In its advocacy role, the Alliance initiates, promotes, and sponsors programs enabling YMCAs to provide youth development, healthy living, and social responsibility programs to their communities. We diligently monitor legislative and regulatory issues, as well as educate and advocate to policymakers concerning community services YMCAs provide. The Alliance has been involved in several key issues at the state level directly impacting YMCAs. The Alliance worked with legislators and interested parties on concussion prevention, swimming pool inspection, and early childhood and school age legislation to ensure YMCAs were protected and supported.
We are YMCAs’ statewide voice. With that responsibility, and in our work, we strive to uphold the four core YMCA values of caring, honesty, respect, and responsibility.
The Alliance remains flexible enough to address matters when warranted. If you are interested in partnering with the Indiana Alliance of YMCAs on advocacy efforts promoting Youth Development, Healthy Living and Social Responsibility, please contact us.
Priority 1 - Water Safety (Healthy Living)
The U.S. Centers for Disease Control and Prevention (CDC) cites drownings as the cause of more deaths among children ages 1-4 than any other cause, except birth defects. Among youths ages 1 to 14, fatal drowning remains the second leading cause of unintentional injury-related death behind motor vehicle crashes. Further, accidental drowning is a leading cause of death among African-American youth.
A study conducted by Meyers, Cuesta & Lai (2017) links decreased drowning rates to the labor market for lifeguards, drawing from annual data as far back as from 1972 until present on lifeguard employment rates and drowning rates by race, gender and ethnicity.” Unfortunately, there is currently a worldwide shortage of lifeguards, and Indiana has not escaped the downward trend. Like municipal pools, community centers and local Ys have felt the sting of the shortage, as they’ve had to reduce pool hours and eliminate pool days.
School districts play an important role in addressing the shortage by granting high school Physical Education credit for lifeguard training. Currently, credit can be granted for school-facilitated training. Noting that not every school may have the resources or facilities to accommodate such training, the Y is advocating availability of the credit for training provided offsite and/or by certified trainers representing third party organizations contracted with the school district. In such a scenario, school's community partners can provide a vital resource.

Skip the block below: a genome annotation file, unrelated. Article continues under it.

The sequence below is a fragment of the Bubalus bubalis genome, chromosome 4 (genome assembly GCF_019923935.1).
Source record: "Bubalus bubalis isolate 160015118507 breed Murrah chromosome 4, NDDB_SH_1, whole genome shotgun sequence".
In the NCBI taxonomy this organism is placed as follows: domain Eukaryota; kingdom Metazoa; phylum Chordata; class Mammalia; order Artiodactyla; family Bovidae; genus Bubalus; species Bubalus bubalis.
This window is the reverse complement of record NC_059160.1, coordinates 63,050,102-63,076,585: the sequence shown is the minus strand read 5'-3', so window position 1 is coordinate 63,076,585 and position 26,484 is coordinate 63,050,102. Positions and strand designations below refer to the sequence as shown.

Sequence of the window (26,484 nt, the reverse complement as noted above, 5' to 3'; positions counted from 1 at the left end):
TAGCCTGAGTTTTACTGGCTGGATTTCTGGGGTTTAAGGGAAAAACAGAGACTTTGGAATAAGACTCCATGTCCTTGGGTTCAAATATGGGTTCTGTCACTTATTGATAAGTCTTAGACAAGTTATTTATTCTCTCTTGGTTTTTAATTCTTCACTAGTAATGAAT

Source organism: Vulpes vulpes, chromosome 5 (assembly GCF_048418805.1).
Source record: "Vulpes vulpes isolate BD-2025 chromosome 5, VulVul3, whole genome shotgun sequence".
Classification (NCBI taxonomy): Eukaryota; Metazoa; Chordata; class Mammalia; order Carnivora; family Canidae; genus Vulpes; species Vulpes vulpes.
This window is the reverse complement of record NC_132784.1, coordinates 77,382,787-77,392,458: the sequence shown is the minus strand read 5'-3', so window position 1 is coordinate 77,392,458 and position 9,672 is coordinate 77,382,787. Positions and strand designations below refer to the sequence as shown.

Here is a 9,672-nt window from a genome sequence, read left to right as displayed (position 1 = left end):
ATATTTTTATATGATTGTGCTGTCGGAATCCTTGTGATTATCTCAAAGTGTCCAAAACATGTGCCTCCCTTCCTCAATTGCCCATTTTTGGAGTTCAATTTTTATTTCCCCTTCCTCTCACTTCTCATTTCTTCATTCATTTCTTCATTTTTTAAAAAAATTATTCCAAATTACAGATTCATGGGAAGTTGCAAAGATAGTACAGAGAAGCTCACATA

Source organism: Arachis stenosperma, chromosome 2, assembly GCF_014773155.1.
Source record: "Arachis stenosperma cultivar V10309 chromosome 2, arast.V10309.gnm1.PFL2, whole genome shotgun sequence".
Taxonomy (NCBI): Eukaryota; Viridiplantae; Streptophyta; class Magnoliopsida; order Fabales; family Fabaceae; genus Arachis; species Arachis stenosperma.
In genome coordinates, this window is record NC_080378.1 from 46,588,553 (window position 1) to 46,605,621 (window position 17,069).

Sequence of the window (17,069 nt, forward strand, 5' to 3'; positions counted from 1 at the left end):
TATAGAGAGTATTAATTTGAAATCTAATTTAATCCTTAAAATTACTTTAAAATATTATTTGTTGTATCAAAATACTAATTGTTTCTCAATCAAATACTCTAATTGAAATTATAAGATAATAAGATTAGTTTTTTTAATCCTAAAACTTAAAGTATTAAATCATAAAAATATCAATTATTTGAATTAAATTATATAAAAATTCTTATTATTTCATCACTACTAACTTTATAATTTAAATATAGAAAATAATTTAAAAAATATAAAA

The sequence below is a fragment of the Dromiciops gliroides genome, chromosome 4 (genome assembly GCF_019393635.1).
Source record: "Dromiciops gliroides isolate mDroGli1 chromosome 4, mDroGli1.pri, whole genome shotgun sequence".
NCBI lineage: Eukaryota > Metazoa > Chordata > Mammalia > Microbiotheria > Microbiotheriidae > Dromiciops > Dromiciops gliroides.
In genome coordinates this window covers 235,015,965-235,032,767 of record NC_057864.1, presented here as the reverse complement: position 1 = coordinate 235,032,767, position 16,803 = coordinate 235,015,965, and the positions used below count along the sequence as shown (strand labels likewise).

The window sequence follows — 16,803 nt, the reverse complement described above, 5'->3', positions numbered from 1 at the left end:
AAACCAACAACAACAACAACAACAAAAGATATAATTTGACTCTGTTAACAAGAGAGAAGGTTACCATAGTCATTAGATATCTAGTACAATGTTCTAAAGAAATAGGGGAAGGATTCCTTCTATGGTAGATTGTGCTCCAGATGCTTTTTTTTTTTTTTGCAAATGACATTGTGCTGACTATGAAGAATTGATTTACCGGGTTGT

As the Y explores the possibility, we are working to ensure that we:
- Identify whether a significant reason for the lifeguard shortage in Indiana is due to the lack of training opportunities (vs. cost of training, low pay, lack of interest among teens, etc);
- Determine whether any Y-proposed strategy would actually meaningfully address the problem;
- Understand the degree to which lifeguard vacancies are due to candidates' preferences to work closer to their homes or in higher income communities. They may not desire working in nearby urban areas where school districts may not be offering lifeguard training as a PE elective.
- Explore whether school districts serving lower-income areas would be willing to enter into agreements with their YMCAs to allow students to get credit for taking lifeguard classes.
The idea here is that we need to do our due diligence to make sure we are prescribing an applicable remedy for a duly diagnosed problem.
 Wiltse J. Contested waters: A social history of swimming pools in America. Chapel Hill, NC: The University of North Carolina Press; 2007.
 Myers, S. L., Jr, Cuesta, A. M., & Lai, Y. (2017). Competitive Swimming and Racial Disparities in Drowning. The Review of Black political economy, 44(1-2), 77–97. doi:10.1007/s12114-017-9248-y
Priority 2 - Early Childhood Care (Youth Development)